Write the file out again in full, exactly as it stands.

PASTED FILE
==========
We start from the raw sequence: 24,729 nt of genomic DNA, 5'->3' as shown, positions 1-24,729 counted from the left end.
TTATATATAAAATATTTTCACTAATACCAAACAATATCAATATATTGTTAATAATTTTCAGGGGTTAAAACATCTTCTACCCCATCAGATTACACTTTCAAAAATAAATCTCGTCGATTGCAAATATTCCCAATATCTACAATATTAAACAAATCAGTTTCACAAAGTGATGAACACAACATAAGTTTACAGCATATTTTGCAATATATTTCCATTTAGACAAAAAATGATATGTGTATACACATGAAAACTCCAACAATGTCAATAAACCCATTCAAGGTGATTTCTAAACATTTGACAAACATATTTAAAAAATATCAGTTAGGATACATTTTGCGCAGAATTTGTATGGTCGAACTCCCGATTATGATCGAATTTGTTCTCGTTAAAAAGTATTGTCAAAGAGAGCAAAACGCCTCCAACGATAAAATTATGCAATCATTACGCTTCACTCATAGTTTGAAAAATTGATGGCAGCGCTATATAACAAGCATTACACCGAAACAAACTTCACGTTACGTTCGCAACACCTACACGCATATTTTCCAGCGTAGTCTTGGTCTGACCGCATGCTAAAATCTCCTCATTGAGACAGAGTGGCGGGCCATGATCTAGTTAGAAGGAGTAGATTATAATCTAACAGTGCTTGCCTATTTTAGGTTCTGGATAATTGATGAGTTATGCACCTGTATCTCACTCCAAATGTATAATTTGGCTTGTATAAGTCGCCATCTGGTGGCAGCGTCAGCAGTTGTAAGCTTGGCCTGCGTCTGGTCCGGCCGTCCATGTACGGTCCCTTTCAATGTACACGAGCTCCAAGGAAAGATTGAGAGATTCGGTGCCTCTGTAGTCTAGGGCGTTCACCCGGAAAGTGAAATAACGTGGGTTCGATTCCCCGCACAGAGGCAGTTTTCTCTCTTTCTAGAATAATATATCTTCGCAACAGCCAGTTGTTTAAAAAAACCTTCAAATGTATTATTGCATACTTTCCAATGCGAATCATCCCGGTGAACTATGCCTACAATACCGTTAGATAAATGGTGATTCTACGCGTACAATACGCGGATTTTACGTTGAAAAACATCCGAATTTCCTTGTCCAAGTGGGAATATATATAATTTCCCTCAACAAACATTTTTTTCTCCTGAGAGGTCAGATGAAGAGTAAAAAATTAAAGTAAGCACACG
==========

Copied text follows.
We start from the raw sequence: 24,729 nt of genomic DNA, 5'->3' as shown, positions 1-24,729 counted from the left end.
TTATATATAAAATATTTTCACTAATACCAAACAATATCAATATATTGTTAATAATTTTCAGGGGTTAAAACATCTTCTACCCCATCAGATTACACTTTCAAAAATAAATCTCGTCGATTGCAAATATTCCCAATATCTACAATATTAAACAAATCAGTTTCACAAAGTGATGAACACAACATAAGTTTACAGCATATTTTGCAATATATTTCCATTTAGACAAAAAATGATATGTGTATACACATGAAAACTCCAACAATGTCAATAAACCCATTCAAGGTGATTTCTAAACATTTGACAAACATATTTAAAAAATATCAGTTAGGATACATTTTGCGCAGAATTTGTATGGTCGAACTCCCGATTATGATCGAATTTGTTCTCGTTAAAAAGTATTGTCAAAGAGAGCAAAACGCCTCCAACGATAAAATTATGCAATCATTACGCTTCACTCATAGTTTGAAAAATTGATGGCAGCGCTATATAACAAGCATTACACCGAAACAAACTTCACGTTACGTTCGCAACACCTACACGCATATTTTCCAGCGTAGTCTTGGTCTGACCGCATGCTAAAATCTCCTCATTGAGACAGAGTGGCGGGCCATGATCTAGTTAGAAGGAGTAGATTATAATCTAACAGTGCTTGCCTATTTTAGGTTCTGGATAATTGATGAGTTATGCACCTGTATCTCACTCCAAATGTATAATTTGGCTTGTATAAGTCGCCATCTGGTGGCAGCGTCAGCAGTTGTAAGCTTGGCCTGCGTCTGGTCCGGCCGTCCATGTACGGTCCCTTTCAATGTACACGAGCTCCAAGGAAAGATTGAGAGATTCGGTGCCTCTGTAGTCTAGGGCGTTCACCCGGAAAGTGAAATAACGTGGGTTCGATTCCCCGCACAGAGGCAGTTTTCTCTCTTTCTAGAATAATATATCTTCGCAACAGCCAGTTGTTTAAAAAAACCTTCAAATGTATTATTGCATACTTTCCAATGCGAATCATCCCGGTGAACTATGCCTACAATACCGTTAGATAAATGGTGATTCTACGCGTACAATACGCGGATTTTACGTTGAAAAACATCCGAATTTCCTTGTCCAAGTGGGAATATATATAATTTCCCTCAACAAACATTTTTTTCTCCTGAGAGGTCAGATGAAGAGTAAAAAATTAAAGTAAGCACACG